Whether you’re building a new home or considering an addition, one thing is for sure: You need to know how big the home can be. But finding that out is neither fun nor fast. Zoning analysis takes a ton of time, effort, and mathematical wizardry.
That’s where UnderBuilt comes in—you enter an address or APN number into our search bar and we provide an instant report detailing a home’s zone, along with property and size allowances.
Trust us, you don’t want to crank this stuff out yourself. To prove it to you, let’s go over the process of figuring out max build size.
Zoning analysis basically means comparing existing conditions with allowable conditions. The end result reveals the expandable or buildable area of your home on any given lot, or as we like to say, its maximum property potential.
You’ll need these two items to figure out how big your home can be:
- Property Survey
- Zoning Map
The existing conditions of your home are pretty straightforward. These are found in your lot’s official property survey, which details land placement and property lines. Often, a property survey comes bundled with all the other paperwork you get when buying a home. If it didn’t, tracking one down can be a pain and usually involves time consuming visits to your local zoning offices. And it must be current; if your home has a feature like a deck, garage, or patio that’s not included in the survey, you’ll need to hire a property surveyor to create an updated survey.
A zoning map clearly defines the boundaries of a given district, and you’ll need to look at one to find which zone your property falls in. Zones are grouped by their shared rules and regulations. For residential properties, zones are designated by the letter “R” followed by some numbers and/or letters. For example, “R1” could be a zone containing typical single-family suburban homes with a moderately sized structure, a yard, and a few trees. Although the exact regulations for a specific zone vary from city to city, an R1 property generally has one free-standing main residence that cannot exceed a maximum height, must be set back a minimum distance from the street and neighbors, and must include a driveway or garage. Other zones, like R2, R3, and RE, all have different requirements and rules.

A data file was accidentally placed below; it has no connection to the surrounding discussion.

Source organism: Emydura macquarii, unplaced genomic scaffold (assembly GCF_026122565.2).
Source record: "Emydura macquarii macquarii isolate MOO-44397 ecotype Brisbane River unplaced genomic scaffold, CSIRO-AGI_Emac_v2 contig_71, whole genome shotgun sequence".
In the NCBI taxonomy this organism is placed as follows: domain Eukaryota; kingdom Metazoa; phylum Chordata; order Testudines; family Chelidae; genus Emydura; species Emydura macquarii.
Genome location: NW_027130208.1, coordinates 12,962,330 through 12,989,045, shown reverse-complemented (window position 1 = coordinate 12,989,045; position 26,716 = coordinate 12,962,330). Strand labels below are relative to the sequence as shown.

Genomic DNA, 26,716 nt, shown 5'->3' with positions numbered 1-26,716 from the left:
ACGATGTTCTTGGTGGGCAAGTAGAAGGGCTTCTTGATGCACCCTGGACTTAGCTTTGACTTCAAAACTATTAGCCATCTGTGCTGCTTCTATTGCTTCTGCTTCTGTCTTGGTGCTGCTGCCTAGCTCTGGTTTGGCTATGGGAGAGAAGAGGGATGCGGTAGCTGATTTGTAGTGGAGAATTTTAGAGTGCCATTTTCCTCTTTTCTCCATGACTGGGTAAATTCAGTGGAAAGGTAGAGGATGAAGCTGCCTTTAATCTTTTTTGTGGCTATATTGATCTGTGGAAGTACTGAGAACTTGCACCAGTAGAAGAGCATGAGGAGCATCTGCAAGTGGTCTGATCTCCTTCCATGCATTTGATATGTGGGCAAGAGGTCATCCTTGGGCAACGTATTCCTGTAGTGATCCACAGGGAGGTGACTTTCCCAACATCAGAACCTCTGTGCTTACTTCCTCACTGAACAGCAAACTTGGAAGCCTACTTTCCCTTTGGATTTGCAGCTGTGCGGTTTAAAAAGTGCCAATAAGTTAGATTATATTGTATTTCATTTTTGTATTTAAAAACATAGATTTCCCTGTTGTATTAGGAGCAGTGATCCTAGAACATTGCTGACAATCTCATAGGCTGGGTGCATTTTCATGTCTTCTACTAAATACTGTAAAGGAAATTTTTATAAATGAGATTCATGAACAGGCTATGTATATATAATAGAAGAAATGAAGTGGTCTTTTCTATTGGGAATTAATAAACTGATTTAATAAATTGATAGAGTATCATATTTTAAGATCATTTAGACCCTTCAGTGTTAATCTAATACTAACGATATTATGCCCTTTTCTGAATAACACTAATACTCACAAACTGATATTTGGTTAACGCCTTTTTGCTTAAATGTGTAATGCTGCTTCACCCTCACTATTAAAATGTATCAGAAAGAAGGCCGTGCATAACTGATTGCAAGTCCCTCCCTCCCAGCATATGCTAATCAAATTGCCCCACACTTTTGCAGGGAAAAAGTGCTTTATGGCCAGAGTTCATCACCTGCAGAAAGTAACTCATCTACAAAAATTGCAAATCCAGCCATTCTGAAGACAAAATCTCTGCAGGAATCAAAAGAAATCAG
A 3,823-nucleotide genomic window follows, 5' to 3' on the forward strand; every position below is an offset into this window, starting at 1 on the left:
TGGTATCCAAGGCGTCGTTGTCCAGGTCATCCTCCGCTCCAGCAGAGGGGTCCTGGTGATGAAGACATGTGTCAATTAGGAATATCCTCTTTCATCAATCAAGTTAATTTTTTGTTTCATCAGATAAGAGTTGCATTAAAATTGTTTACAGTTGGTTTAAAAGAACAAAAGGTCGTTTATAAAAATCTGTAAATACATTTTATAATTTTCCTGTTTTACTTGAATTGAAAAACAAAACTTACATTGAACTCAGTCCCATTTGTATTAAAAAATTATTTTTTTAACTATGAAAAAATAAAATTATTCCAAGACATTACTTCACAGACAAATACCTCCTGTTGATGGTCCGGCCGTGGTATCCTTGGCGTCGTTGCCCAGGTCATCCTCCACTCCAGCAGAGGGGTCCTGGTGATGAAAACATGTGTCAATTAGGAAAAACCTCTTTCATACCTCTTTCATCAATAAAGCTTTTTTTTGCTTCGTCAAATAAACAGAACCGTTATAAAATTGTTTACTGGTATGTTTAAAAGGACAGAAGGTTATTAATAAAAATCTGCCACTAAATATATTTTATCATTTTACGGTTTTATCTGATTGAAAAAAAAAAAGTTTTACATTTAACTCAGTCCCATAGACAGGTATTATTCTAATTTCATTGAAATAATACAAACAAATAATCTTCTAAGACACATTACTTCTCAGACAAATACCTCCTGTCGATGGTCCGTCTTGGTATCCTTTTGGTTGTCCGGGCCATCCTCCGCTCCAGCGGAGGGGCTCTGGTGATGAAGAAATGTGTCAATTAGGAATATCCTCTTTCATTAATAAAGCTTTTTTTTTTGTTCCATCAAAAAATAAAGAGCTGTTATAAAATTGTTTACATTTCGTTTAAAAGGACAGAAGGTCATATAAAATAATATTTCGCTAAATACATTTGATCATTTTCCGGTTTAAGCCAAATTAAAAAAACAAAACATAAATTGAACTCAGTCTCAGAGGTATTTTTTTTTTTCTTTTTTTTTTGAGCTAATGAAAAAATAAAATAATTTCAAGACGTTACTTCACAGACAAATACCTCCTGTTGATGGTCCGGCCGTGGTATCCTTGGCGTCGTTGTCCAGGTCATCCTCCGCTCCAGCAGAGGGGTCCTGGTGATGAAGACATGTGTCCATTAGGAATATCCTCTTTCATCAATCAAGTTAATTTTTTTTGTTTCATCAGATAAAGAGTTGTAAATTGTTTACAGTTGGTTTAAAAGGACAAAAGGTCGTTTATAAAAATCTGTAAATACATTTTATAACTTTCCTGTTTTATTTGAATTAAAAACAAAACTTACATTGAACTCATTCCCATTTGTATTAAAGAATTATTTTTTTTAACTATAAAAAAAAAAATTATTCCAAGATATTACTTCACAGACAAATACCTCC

You may be able to access a zoning map online; for example, the Los Angeles Department of City Planning provides the online tool ZIMAS. But sometimes you’ll have to visit your local zoning office to buy a map.
Putting the Two Together
Once you know what zone your home is in, you’ll need to apply the current regulations, rules, and requirements (a.k.a.. zoning ordinances) for your area. Since zoning codes constantly change, a home that once met all the requirements of the zone may find itself left out in the cold. Those now-defunct existing conditions will mean that any new additions or builds may not be possible. For example, if your home falls inside a recently instituted setback requirement, you may not be able to build a second story over that area.
Or maybe you’re looking to extend the front of your home, but because the structure has to be a certain distance from the street the current ordinance won’t let you build as big as you wanted. This is where the existing conditions laid out by the property survey and the allowable conditions figured out by the zoning maps come into play. Together the two help determine how big your home can be.
A Third Option
You could go through all these steps, take a trip to your local city planning department, hire a surveyor, click your way through screen after screen of confusing numbers, have a sit down with your friendly resident zoning officer, and try to wrap your head around all the regulations while taking into account the most recent changes such as the major ones just implemented by the city of Los Angeles.
Or, you could use a secret weapon: UnderBuilt.
The choice is yours!